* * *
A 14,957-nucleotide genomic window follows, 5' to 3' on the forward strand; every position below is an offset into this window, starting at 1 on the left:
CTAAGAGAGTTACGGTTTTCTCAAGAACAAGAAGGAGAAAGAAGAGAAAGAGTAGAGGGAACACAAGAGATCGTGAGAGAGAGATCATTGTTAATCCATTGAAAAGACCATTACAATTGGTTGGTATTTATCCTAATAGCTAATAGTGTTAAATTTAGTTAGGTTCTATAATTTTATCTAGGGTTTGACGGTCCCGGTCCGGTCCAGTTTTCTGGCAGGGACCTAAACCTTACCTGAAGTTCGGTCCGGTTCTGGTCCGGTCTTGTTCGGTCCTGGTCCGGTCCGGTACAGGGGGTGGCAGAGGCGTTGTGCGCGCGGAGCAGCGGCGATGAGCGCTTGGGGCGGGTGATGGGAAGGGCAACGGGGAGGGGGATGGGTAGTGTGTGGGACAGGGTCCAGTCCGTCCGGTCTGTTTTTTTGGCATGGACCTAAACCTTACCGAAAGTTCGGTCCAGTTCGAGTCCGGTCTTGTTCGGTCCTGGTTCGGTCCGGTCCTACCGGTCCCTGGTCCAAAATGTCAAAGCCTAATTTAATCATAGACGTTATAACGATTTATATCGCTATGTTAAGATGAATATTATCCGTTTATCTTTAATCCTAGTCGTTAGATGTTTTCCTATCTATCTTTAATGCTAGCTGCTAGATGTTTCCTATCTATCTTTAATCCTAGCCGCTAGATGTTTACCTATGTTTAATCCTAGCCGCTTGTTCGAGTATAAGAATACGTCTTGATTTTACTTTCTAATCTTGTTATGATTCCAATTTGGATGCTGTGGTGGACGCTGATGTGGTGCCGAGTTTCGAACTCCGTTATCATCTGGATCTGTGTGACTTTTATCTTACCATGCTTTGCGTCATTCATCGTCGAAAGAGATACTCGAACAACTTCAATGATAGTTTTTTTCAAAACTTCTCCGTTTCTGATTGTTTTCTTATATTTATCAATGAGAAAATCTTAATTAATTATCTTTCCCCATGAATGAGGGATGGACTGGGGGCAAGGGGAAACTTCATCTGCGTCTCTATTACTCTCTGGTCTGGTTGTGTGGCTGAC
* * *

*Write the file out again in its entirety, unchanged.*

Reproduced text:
A 14,957-nucleotide genomic window follows, 5' to 3' on the forward strand; every position below is an offset into this window, starting at 1 on the left:
CTAAGAGAGTTACGGTTTTCTCAAGAACAAGAAGGAGAAAGAAGAGAAAGAGTAGAGGGAACACAAGAGATCGTGAGAGAGAGATCATTGTTAATCCATTGAAAAGACCATTACAATTGGTTGGTATTTATCCTAATAGCTAATAGTGTTAAATTTAGTTAGGTTCTATAATTTTATCTAGGGTTTGACGGTCCCGGTCCGGTCCAGTTTTCTGGCAGGGACCTAAACCTTACCTGAAGTTCGGTCCGGTTCTGGTCCGGTCTTGTTCGGTCCTGGTCCGGTCCGGTACAGGGGGTGGCAGAGGCGTTGTGCGCGCGGAGCAGCGGCGATGAGCGCTTGGGGCGGGTGATGGGAAGGGCAACGGGGAGGGGGATGGGTAGTGTGTGGGACAGGGTCCAGTCCGTCCGGTCTGTTTTTTTGGCATGGACCTAAACCTTACCGAAAGTTCGGTCCAGTTCGAGTCCGGTCTTGTTCGGTCCTGGTTCGGTCCGGTCCTACCGGTCCCTGGTCCAAAATGTCAAAGCCTAATTTAATCATAGACGTTATAACGATTTATATCGCTATGTTAAGATGAATATTATCCGTTTATCTTTAATCCTAGTCGTTAGATGTTTTCCTATCTATCTTTAATGCTAGCTGCTAGATGTTTCCTATCTATCTTTAATCCTAGCCGCTAGATGTTTACCTATGTTTAATCCTAGCCGCTTGTTCGAGTATAAGAATACGTCTTGATTTTACTTTCTAATCTTGTTATGATTCCAATTTGGATGCTGTGGTGGACGCTGATGTGGTGCCGAGTTTCGAACTCCGTTATCATCTGGATCTGTGTGACTTTTATCTTACCATGCTTTGCGTCATTCATCGTCGAAAGAGATACTCGAACAACTTCAATGATAGTTTTTTTCAAAACTTCTCCGTTTCTGATTGTTTTCTTATATTTATCAATGAGAAAATCTTAATTAATTATCTTTCCCCATGAATGAGGGATGGACTGGGGGCAAGGGGAAACTTCATCTGCGTCTCTATTACTCTCTGGTCTGGTTGTGTGGCTGAC